Hello H(elsinki) H(udson) F(riend)s:
Anyone who pays any attention to the Hudson, N.Y., music scene knows Tony Kieraldo. Tony is everywhere. He music-directed the New York Times- and New Yorker-reviewed opera, “Mother of Us All,” that took place at Hudson Hall last year. He turns up every few months playing jazz with a quartet at Spotty Dog Books & Ale. He’s a regular sideman with resident rock star Tommy Stinson’s many projects, including Bash & Pop. He’s a devoted music teacher to young and old throughout the county. If you go to a wedding in Hudson, chances are good you’ll find him behind the piano.
But more than anything and anywhere, Tony is a fixture at Club Helsinki Hudson, where he reigns as the unofficial resident pianist. You’re likely to find him at open-mic night (where he’ll probably say yes if you ask him nicely to accompany you). Or maybe practicing one of his innovative projects upstairs in the event space. You’ll often find him onstage in the club, sitting in with touring musicians or performing with one of the many regional ensembles that know a secret that I know all too well: if you want to sound better than you really are, just ask (or better yet, hire) Tony to play with you. He’s the secret sauce of the Hudson scene and the glue holding it all together.
Now, finally, Tony has taken the big leap and recorded the first album under his own name. And you can be there to help celebrate Tony’s recording debut at Tony Kieraldo’s Album Release Party for “Milk Money” at Club Helsinki Hudson on Sunday, January 13, at 8pm. And just to add even more fun to the evening’s festivities, Tony has asked New York City’s The Xylopholks, who perform novelty ragtime numbers from the 1920s dressed head-to-toe in furry animal costumes, to help get the crowd in the proper frame of mind for what will follow.
Tony’s new album, “Milk Money,” is not your run-of-the-mill solo album by a pianist. Tony, who has performed at the Kennedy Center and the White House (when it was occupied by President Barack Obama), is too creative for that. The album is an outgrowth of a crazy idea Tony had last year. He started making little videos called “minute rags,” short renditions of pop songs and ragtime music played by Tony dressed up in different costumes each week — in drag or as a reindeer, for example. He put the videos on Facebook, Instagram, and YouTube. Maybe you saw them. He doesn’t only play piano in them, but he also sits on a bass drum and plays that with his right foot and a high-hat with his left foot. Go ahead. You try doing that. To say it’s not easy is the understatement of the century.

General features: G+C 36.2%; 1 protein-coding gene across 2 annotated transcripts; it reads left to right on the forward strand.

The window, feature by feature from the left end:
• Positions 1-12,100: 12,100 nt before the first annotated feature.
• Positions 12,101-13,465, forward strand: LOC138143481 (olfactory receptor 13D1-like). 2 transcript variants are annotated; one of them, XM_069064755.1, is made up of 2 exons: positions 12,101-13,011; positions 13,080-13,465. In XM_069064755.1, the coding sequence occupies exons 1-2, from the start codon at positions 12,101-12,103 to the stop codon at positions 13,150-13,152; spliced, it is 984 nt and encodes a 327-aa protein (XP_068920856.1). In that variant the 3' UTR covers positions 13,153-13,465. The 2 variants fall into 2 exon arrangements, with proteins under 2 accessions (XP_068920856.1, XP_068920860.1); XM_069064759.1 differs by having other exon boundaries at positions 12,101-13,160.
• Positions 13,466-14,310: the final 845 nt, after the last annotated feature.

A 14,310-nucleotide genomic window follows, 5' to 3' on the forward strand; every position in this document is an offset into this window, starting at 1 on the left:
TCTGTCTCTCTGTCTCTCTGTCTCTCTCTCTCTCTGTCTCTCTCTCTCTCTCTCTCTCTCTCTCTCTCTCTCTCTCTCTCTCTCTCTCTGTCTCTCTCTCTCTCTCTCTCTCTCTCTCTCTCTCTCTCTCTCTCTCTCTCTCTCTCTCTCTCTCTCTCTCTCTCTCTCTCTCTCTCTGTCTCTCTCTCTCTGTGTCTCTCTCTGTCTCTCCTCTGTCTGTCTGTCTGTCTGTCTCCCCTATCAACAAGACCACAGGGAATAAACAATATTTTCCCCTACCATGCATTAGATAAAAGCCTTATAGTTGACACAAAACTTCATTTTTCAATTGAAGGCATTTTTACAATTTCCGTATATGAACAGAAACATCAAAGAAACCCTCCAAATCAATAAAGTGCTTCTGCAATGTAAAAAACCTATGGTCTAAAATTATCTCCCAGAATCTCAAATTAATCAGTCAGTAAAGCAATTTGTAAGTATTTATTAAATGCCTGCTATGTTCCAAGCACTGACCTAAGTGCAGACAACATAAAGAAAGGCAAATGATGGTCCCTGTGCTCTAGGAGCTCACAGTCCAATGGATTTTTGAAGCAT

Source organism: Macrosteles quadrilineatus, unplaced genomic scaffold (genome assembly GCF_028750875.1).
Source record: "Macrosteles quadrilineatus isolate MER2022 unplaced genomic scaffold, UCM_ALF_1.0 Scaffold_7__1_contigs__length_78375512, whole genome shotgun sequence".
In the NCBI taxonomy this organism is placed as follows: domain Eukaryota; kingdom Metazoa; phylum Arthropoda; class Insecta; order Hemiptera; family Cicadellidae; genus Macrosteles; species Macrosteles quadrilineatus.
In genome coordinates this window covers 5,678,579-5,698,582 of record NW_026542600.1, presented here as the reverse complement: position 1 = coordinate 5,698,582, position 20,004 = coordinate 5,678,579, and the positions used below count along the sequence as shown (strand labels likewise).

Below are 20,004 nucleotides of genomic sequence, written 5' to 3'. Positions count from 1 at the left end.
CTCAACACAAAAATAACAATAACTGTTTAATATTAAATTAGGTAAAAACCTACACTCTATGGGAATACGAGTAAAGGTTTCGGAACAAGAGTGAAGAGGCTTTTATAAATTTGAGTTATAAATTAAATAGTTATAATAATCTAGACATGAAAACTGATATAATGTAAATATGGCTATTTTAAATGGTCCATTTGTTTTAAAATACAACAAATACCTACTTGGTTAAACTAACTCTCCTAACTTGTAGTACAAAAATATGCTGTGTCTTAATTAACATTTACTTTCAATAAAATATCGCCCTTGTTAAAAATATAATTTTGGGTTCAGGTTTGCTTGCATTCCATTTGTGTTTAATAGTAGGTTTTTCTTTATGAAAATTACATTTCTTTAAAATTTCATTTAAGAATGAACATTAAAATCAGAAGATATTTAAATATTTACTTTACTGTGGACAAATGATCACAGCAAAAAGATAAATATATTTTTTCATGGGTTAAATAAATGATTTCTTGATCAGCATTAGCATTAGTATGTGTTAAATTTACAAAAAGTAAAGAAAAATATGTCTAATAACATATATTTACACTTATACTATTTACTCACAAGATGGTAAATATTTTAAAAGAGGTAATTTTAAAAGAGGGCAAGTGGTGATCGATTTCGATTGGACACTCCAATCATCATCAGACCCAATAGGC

When he started getting views in the many thousands for numbers like “Grandma Got Run Over by a Reindeer”, “Turkey in the Straw,” and ragtime versions of Portugal the Man’s “Feel It Still” and Paul Simon’s “Still Crazy After All These Years,” he realized he might be onto something, stylistically speaking.
Building upon that original idea, Tony decided to take a few of those songs and make an album with some of the best singers from the Hudson Valley – Ryder Cooley (doing an awesome cover of AC/DC’s “Highway to Hell”), Ella Loudon, and Christina Kokonis-Viggers among them – and record videos for every song. His daughter Louise sings Tom Petty’s “Free Fallin’,” and Tommy Stinson contributed a Marshall Crenshaw cover, which didn’t make it in time for the physical album but will be released as a single. Other tunes on the album include ragtimey versions of the Beatles’ “We Can Work It Out,” David Bowie’s “Space Oddity,” Radiohead’s “Karma Police,” and Cyndi Lauper’s “Girls Just Wanna Have Fun.”
You just know in a case like this that a whole bunch of Hudson Valley all-stars are going to be on hand – and onstage – to help Tony celebrate the launch of the next musical chapter in his illustrious career on Sunday night. They’ll be talking about this night for months and years to come. It’s not something you’ll want to miss.
As for the Xylopholks, watch them play all five boroughs of New York City in their “Bodega Tour” short film.
Remember – for reservations in The Restaurant or in the club call 518.828.4800. To purchase tickets online go here. For the most up-to-date concert information, always visit Club Helsinki Hudson.
Henry Helsinki Hudson
Club Helsinki Hudson
405 Columbia St.